After months of speculation and vocal criticism of the very concept of a reality television show set on Martha’s Vineyard, the ABC Family docu-soap The Vineyard premiered Tuesday night. While several cast members made appearances on national entertainment shows and tweeted live, cast member and Island resident Cat Todd sat at the Martha’s Vineyard Chowder Company surrounded by friends and waited for the show to air.
“It all seemed really surreal until now,” she said. “I feel like it was just a summer activity and now it’s here.”
At 10 p.m. a sweeping aerial shot of the Gay Head lighthouse flashed across television screens as cast member Katie Tardif’s voiceover set the scene: “Martha’s Vineyard. For nine months out of the year it’s a sleepy Island paradise where sand and surf softly collide. But that’s not all that collides, because from June to August the Vineyard comes alive.” Cut to the iconic bridge jumping shot along State Beach.
The Vineyard aims to tell the story of seven women and four men in their late teens to mid-20s who spend a summer on the Island working at the Black Dog and living together in a house on East Chop Drive in Oak Bluffs.
The majority of the cast members are considered “washashores,” a term that describes those not born and raised on the Island. Ms. Todd is one of two Islanders featured in the primary cast of the show, which was filmed on Martha’s Vineyard in May and June. “Our story is probably the most real,” said Ms. Todd’s mother, Christine Todd, who also appears on the show.
Ben Rossi is the other Vineyard resident featured. “It was cool to have another Islander on the show to lean on,” said Ms. Todd. She and Mr. Rossi knew each other before being cast in the show.
While many cast members were contacted through their agents, former Vineyard residents who now live in Los Angeles found Ms. Todd through Facebook and heavily recruited her. She said she initially had little interest. It wasn’t until she met the producers on the Island in April and subsequently flew to Los Angeles for a screen test that she decided to do the show, she said.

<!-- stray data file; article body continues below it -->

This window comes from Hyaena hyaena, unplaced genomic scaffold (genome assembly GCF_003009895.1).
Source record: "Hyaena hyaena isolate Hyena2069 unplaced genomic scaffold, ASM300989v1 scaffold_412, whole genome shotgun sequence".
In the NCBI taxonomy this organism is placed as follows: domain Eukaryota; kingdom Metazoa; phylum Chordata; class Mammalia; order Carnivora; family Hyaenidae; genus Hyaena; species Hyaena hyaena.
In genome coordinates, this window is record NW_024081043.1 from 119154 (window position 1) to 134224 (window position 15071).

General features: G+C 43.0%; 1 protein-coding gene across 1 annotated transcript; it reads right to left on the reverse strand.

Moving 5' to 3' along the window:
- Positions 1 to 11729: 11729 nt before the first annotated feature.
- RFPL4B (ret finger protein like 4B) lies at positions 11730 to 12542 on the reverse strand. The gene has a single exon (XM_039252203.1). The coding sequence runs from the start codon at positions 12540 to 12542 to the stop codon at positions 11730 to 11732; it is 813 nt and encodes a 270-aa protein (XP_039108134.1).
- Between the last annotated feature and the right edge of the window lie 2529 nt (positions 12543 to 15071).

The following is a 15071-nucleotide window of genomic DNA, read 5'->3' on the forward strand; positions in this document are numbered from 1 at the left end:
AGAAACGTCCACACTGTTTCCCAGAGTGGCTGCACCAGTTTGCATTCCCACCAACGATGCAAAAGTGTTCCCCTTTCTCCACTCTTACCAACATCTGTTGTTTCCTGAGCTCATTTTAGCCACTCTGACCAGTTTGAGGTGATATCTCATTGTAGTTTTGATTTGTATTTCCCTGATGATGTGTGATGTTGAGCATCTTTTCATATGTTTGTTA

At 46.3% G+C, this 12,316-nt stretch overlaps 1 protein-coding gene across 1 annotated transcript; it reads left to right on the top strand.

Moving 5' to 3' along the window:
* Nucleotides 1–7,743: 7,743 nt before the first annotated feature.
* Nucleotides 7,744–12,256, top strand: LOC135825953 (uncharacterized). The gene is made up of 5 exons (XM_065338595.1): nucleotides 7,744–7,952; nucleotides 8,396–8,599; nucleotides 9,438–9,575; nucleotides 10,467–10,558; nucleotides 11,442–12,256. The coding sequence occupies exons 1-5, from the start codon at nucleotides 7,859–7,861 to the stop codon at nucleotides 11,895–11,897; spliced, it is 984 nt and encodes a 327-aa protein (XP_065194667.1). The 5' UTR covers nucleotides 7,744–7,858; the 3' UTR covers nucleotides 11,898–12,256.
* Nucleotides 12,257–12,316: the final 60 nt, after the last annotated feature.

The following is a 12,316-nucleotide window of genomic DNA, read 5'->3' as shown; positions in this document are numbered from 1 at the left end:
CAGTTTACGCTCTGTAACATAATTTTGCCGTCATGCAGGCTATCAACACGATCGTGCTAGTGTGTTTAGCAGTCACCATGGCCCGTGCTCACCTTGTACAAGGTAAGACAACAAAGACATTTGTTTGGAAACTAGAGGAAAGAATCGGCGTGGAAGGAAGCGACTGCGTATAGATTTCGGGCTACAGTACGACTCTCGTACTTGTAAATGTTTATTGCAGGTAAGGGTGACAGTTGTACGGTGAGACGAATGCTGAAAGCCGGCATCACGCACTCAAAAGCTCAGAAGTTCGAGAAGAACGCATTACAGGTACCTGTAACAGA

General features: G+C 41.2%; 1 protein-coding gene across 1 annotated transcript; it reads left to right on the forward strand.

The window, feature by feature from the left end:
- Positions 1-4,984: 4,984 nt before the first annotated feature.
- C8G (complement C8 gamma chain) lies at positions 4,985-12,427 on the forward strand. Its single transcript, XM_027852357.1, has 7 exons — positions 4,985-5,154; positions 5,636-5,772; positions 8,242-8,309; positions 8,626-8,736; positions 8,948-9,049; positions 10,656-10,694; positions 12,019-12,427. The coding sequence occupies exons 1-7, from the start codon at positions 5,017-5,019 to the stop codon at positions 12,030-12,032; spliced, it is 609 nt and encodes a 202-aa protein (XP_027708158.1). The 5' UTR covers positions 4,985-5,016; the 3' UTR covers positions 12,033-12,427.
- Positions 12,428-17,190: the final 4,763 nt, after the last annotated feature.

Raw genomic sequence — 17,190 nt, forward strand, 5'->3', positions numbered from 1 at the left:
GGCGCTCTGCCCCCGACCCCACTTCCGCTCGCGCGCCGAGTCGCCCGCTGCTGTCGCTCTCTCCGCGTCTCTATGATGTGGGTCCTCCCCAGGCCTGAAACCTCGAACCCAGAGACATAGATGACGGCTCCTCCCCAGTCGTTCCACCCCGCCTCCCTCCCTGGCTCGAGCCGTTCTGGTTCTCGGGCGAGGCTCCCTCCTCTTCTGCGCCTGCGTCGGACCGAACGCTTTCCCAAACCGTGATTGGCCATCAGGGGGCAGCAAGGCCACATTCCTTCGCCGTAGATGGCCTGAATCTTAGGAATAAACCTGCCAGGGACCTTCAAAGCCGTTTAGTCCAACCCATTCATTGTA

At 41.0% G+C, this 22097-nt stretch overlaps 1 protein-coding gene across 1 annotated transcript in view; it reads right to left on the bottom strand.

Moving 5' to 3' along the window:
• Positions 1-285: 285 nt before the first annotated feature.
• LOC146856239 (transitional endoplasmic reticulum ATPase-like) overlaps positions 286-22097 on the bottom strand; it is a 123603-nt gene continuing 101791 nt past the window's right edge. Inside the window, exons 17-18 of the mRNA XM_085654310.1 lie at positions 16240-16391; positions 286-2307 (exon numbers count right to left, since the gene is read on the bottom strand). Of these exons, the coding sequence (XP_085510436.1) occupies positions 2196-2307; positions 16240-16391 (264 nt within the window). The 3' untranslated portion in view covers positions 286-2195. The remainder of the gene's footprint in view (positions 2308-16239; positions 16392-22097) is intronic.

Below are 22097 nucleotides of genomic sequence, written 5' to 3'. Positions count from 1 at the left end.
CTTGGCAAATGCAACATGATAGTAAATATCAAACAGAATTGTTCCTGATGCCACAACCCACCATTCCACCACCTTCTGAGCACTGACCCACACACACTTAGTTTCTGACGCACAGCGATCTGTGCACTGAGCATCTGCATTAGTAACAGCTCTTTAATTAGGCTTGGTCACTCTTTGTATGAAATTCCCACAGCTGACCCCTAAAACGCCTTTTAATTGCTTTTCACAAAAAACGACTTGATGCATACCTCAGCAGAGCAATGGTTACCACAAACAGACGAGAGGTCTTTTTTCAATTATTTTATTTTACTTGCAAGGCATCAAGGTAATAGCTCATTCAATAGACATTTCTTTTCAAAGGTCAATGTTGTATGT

Cast member Jackie Lyons, who has been visiting the Island since she was an infant, watched the broadcast along with other cast members and production staff at a private screening party at creator and executive producer Dave Broome’s house in Los Angeles. She stayed in contact with family and friends via Twitter. “Everyone that I talked to was loving it,” Ms. Lyons said. “I was very proud.”
Because of her history and family ties to the Island, Ms. Lyons said that when she heard about the show she was compelled to be a part of it. “I love the Island and the Vineyard so much. I wanted to make sure that everything was represented the way it really is,” she said. “Everything that happened on the show was just like every other summer on the Vineyard.”
While much of the docu-soap was scripted, some story lines are true to life. In Tuesday night’s premiere episode, Ms. Lyons and her mother, a year-round resident who is battling an illness, sit down for breakfast. “So, Mom, do you want me to pick up any prescriptions or help you with anything?” she asked.
Having the opportunity to share the experience with her mother was especially meaningful for Ms. Lyons. “Throughout the season you’ll get to see that she is my best friend,” she said. “She is an amazing woman.” Ms. Lyons plans to return to the Island to spend more time with her mother, and in the spirit of life imitating art, decide what her next steps are.
The first episode also showed a heated discussion between Ms. Todd and her mother, based on actual events.
“The hardest part of doing the show was filming with my mom,” she said. “Everything that we did together was so emotional.”